Baker County community takes on mining giant over water use

Board votes in favor of the mining extension


BAKER COUNTY, Fla. – A dozen people attended a meeting Tuesday night to ask county leaders to oppose a plan they believe will put more strain on Baker County’s water shortage.

DuPont Mining was approved to get more land to mine. But opponents contend the move will use more water. The current mining property borders County Road 228.

As the meeting drew to a close, James Croft, who is on the Board of Commissioners, asked how much water the current mine uses.

The answer was roughly 68 million gallons on average, every year.

Representatives with the company said expanding the project wouldn’t use any more water than it already does.

Still, members of the community voiced their concerns, saying they fear the wells, wetlands and aquifers would disappear or dry up because of this plan -- especially because of the current water shortage.

“(We’re) already in a drought, so they're going to take all of the water that we got left,” said Cheryl Dugger, who has lived on Trailridge River for more than 35 years. “We've had three wells that have become dry and we had to replace them since the mining has started.”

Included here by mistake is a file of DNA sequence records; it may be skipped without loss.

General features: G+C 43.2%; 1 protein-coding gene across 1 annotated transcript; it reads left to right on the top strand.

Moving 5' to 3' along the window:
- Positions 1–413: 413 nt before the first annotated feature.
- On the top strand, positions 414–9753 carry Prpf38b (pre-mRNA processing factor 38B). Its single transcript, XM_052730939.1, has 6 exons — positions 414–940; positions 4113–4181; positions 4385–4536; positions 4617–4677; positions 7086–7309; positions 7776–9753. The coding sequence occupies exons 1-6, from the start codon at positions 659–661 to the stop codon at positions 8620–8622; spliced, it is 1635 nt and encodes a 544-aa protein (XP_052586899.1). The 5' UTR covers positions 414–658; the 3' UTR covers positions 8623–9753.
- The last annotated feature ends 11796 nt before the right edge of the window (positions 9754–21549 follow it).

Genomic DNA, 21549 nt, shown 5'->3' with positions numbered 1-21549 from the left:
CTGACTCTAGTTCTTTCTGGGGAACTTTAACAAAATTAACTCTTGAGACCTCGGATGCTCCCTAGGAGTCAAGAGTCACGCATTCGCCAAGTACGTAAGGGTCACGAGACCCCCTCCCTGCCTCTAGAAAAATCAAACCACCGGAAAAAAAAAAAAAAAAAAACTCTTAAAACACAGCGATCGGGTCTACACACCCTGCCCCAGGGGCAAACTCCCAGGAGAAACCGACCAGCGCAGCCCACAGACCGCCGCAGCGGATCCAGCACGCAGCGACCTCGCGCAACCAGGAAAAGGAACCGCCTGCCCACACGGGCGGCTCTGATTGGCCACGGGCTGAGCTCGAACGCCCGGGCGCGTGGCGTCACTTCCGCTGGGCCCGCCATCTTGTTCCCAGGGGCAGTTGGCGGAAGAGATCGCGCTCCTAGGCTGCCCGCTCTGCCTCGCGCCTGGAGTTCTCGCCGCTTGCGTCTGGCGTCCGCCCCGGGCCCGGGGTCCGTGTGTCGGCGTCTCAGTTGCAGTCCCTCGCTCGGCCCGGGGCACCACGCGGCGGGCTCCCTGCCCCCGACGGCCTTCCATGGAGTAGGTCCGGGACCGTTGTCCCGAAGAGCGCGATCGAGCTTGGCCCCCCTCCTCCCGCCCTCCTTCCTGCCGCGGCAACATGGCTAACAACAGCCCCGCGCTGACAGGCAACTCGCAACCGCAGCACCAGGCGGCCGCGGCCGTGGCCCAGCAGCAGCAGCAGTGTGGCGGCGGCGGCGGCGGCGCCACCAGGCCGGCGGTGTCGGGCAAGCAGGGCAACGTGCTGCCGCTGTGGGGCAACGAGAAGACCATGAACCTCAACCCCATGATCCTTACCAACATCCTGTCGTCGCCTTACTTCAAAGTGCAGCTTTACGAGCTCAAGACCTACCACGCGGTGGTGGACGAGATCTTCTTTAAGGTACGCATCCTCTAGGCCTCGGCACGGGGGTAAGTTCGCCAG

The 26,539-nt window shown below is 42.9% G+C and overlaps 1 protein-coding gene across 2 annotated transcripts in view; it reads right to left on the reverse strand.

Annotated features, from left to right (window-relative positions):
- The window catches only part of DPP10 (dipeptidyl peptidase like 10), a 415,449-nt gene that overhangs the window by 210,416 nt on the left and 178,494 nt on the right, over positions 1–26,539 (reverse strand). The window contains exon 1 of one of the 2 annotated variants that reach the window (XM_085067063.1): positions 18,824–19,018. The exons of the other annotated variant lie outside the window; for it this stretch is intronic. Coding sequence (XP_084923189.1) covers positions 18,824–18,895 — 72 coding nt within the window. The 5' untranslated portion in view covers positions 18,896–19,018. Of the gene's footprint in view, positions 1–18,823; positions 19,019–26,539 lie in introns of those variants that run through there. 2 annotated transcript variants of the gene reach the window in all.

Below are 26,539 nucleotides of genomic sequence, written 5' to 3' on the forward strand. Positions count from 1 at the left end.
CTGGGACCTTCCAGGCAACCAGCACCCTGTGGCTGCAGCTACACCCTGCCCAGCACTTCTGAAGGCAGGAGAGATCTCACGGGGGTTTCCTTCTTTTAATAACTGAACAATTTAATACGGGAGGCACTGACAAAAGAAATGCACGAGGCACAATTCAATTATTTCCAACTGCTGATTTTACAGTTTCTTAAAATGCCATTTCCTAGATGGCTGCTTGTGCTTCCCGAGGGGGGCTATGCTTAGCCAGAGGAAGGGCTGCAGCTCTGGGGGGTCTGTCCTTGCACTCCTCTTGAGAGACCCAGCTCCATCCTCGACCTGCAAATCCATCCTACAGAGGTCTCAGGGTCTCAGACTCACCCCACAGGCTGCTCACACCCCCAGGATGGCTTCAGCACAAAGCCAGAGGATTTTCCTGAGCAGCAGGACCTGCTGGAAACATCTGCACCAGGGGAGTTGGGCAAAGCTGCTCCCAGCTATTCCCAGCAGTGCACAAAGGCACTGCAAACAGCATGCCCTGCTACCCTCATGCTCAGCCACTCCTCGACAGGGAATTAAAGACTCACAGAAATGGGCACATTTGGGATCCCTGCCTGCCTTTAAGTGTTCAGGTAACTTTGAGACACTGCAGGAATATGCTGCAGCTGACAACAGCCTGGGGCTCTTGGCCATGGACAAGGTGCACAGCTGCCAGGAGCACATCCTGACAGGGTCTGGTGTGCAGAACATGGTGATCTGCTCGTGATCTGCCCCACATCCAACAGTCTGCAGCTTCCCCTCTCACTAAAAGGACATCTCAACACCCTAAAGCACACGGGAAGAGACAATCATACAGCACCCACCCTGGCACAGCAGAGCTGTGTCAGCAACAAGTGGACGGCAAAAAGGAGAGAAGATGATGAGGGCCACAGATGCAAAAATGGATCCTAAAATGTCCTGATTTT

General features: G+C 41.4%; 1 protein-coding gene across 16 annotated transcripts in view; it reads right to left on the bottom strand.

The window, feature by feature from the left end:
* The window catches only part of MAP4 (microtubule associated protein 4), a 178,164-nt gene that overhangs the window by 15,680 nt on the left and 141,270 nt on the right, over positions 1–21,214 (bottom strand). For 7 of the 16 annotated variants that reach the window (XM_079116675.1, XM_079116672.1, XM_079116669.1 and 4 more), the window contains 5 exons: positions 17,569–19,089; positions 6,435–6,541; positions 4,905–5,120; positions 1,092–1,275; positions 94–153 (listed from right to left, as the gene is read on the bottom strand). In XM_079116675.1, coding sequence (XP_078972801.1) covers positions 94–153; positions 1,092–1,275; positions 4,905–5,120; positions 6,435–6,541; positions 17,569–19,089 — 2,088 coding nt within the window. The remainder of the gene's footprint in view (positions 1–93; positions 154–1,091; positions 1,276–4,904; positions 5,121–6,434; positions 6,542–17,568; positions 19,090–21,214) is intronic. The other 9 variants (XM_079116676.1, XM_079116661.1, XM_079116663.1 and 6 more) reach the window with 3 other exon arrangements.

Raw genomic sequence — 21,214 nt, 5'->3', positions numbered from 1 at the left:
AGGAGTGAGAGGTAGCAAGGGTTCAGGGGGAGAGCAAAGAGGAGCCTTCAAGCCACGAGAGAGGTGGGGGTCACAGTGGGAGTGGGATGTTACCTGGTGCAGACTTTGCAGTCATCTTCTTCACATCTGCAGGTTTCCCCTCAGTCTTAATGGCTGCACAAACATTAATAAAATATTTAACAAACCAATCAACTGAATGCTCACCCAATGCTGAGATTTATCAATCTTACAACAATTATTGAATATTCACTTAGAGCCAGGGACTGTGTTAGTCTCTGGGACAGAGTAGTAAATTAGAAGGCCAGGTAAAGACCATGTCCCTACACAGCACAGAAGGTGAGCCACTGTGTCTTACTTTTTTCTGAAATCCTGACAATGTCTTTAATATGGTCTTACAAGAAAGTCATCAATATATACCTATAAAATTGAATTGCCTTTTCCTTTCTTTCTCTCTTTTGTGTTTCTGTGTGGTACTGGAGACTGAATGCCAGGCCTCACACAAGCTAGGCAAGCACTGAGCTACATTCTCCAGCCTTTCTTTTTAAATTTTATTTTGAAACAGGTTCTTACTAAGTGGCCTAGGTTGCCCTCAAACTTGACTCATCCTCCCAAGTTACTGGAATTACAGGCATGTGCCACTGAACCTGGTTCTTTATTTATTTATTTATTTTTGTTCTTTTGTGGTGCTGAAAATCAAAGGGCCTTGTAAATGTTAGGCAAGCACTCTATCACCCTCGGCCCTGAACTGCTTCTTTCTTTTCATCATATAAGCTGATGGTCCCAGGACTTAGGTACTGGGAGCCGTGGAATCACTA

But on the flip side, the company said the plan is positive: It will add 80 jobs and increase revenue in the county until the project is over in about five years.

Ultimately, the board voted in favor of the mining extension, saying it has confidence in Chemours, which is the plant involved. The extension is in the county’s best interest and won't have a deep impact on the county’s environment, the board determined.

“We are thankful to the county commissioners for this opportunity to continue to help (the) economy grow with Baker County,” said Clement Hilton, a plant manager at Chemours. “We have been good stewards and we want to continue to be good stewards of the land and continue good economic development here in Baker County.”
Next, Chemours will have to pay a $20,000 permit fee to start the process, but that cost could increase.

The Chemours company representatives said they use roughly 55 million gallons to 81 million gallons annually, which is how they reached an average of $68 million a year.